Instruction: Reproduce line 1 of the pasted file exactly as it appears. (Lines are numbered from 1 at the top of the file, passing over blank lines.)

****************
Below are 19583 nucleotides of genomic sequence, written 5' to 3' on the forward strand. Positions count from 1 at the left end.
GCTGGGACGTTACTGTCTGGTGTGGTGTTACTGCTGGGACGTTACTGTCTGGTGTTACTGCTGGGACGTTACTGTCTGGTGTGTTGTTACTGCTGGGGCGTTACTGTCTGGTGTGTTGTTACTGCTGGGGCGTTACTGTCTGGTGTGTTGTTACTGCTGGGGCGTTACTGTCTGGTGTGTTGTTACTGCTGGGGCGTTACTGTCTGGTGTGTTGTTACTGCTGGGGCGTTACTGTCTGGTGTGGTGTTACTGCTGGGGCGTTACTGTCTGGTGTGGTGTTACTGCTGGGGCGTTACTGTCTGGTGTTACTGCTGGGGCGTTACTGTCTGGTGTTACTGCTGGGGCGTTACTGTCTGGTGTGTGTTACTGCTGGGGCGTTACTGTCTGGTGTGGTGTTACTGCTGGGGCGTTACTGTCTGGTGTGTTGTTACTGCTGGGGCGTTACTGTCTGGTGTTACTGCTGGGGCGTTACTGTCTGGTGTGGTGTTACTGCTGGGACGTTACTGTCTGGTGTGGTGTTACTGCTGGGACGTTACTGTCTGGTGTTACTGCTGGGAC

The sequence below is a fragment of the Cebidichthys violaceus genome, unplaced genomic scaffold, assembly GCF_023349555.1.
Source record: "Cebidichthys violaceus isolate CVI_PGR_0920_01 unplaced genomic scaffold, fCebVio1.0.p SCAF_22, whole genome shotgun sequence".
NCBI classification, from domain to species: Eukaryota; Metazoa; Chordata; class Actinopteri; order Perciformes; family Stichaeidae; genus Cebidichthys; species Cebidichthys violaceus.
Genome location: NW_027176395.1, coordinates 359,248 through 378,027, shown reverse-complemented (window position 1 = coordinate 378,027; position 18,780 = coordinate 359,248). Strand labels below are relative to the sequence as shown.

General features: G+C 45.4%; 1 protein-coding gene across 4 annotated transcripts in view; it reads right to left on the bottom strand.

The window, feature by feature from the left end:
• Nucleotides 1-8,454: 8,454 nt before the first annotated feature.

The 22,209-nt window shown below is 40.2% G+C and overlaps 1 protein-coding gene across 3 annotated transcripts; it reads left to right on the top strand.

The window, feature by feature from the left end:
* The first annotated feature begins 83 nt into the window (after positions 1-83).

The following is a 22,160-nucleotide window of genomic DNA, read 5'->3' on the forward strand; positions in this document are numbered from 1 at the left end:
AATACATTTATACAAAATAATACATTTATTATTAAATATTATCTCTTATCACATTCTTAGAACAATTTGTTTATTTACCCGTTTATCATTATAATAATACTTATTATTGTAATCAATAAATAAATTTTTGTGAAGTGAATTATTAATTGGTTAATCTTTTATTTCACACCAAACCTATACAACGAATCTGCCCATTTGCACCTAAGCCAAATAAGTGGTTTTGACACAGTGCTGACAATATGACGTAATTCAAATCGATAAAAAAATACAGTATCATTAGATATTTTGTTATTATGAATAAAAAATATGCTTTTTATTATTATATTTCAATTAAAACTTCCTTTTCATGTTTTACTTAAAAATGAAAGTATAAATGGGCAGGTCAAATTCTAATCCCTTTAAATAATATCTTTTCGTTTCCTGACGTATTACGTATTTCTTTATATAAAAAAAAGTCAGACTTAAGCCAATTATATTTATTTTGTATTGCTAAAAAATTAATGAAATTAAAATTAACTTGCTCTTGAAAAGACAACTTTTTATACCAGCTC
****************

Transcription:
Below are 19583 nucleotides of genomic sequence, written 5' to 3' on the forward strand. Positions count from 1 at the left end.